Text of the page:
Can a Tenant Take Appliances From a Fayetteville, NC Rental Property?
Here’s the situation.
The tenant doesn’t like the look of the refrigerator in the kitchen. In fact, they think it’s downright ugly.
As the landlord, you aren’t emotionally attached to it.
While the refrigerator has served it’s purpose over many years, you are more than happy to get it replaced.
You agree that the tenant can change it, and the tenant sends you a picture of a nice looking stainless steel refrigerator.
Complete with all the bells and whistles.
Jumping with joy, you instantly approve the tenants choice, and the tenant has it delivered and installed.
You even tell the tenant you will pay for the old one to be hauled off to the dump.
After all, you are getting a sweet new fridge.
Twelve months later, the lease is over, the tenant vacates the property, and the fridge is gone.
You sue, have your day in court. . . . .and you lose.
What went wrong?
What Property Belongs to the Tenant Upon Move Out?
In North Carolina, and most states, whether or not a tenant can take property is determined by if the property is a fixture, or if it is personal property.
Simply put, a fixture is personal property which is attached in a manner which makes it an irremovable part of the property.
Think of a fixture as being attached in a such a manner that if you attempted to remove it, it would cause great damage to the property.
A fixture is so affixed to the real property, that they are inseparable like conjoined twins (although doctors are able to separate twins, let’s just ignore that fact for now).
Personal property, on the other hand, is property that is easily removed from the home, without causing great damage.
The ease of removal doesn’t mean, however, that the tenant needs to be able to carry it away. Ease of removal refers to the damage aspect mentioned above.
If it doesn’t cause a large amount of damage to remove, then it will generally be considered personal property.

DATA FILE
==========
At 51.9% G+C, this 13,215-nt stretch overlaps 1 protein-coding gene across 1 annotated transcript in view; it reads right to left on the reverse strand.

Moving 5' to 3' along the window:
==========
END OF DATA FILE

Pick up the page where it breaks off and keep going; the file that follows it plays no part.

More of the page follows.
Ok, So What Property Belongs to the Tenant After Move Out?
Personal property always belongs to the tenant after the tenant moves out. The tenant has the legal right to take the personal property with them when they go.
The personal property is for the use and enjoyment of the tenant, and the landlord does not have a superior right of possession.
In the scenario mentioned above, the tenant owned the refrigerator, as the refrigerator is considered personal property under North Carolina real estate law.
The same holds true for some other things including washers and dryers, deep freezers, moveable plants, etc.
Remember, the key test is if it is a fixture, and can it be removed.
But There is Another Factor to Consider!
The other important factor is the intent and understanding of the landlord and tenant. Intent will almost certainly win every time.
At the base level, intent will be established by your lease agreement with the tenant. Just like everything else, the lease is usually controlling
Your lease should identify, with specificity, what articles on the property belong to the landlord for the tenant’s use and enjoyment during the period of the tenancy.
Second, your lease agreement should also address things like repairs or the installing of fixtures, and to whom those items belong.
Even though we said the default legal position is that the fixtures belong to the landlord, and personal property belongs to the tenant, you want to be clear to avoid any misunderstanding.
As a landlord, you always want anything you approve to become your property, so we would suggest you include this in your lease agreement.
But What if the Lease Doesn’t Mention This Situation?
If the lease is silent on it currently, which it probably is, you need to do an addendum to the lease before you approve of tenant replacements.
In the above example, the landlord should have provide the tenant with notice that they would approve replacement of the refrigerator, if the tenant conveyed the refrigerator to the landlord upon termination of the lease agreement.
By adding this addendum to the lease agreement, the landlord now, without question, becomes the owner of the refrigerator after the tenant vacates the property.
In the example above, because the tenant and landlord only entered into an agreement that the tenant could dispose of the old refrigerator, and purchase a new one, the tenant owns the property and can take it with them when they leave.
The landlord is out of luck, and now must buy the shiny new fridge prior to renting the property out to future tenants.
We Are Here to Help.
Landlord-Tenant Law can be a pain in the rear for property owners and investors, but it doesn’t have to be. Make sure you stay up to date on all of the real estate laws to protect yourself and your property investment.
If you have any questions, don’t hesitate to reach out to use for help. As the only property management company in Fayetteville, NC owned by a retired military lawyer, we are in the best position to help you navigate these issues.
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The Team at Linchpin Property Management
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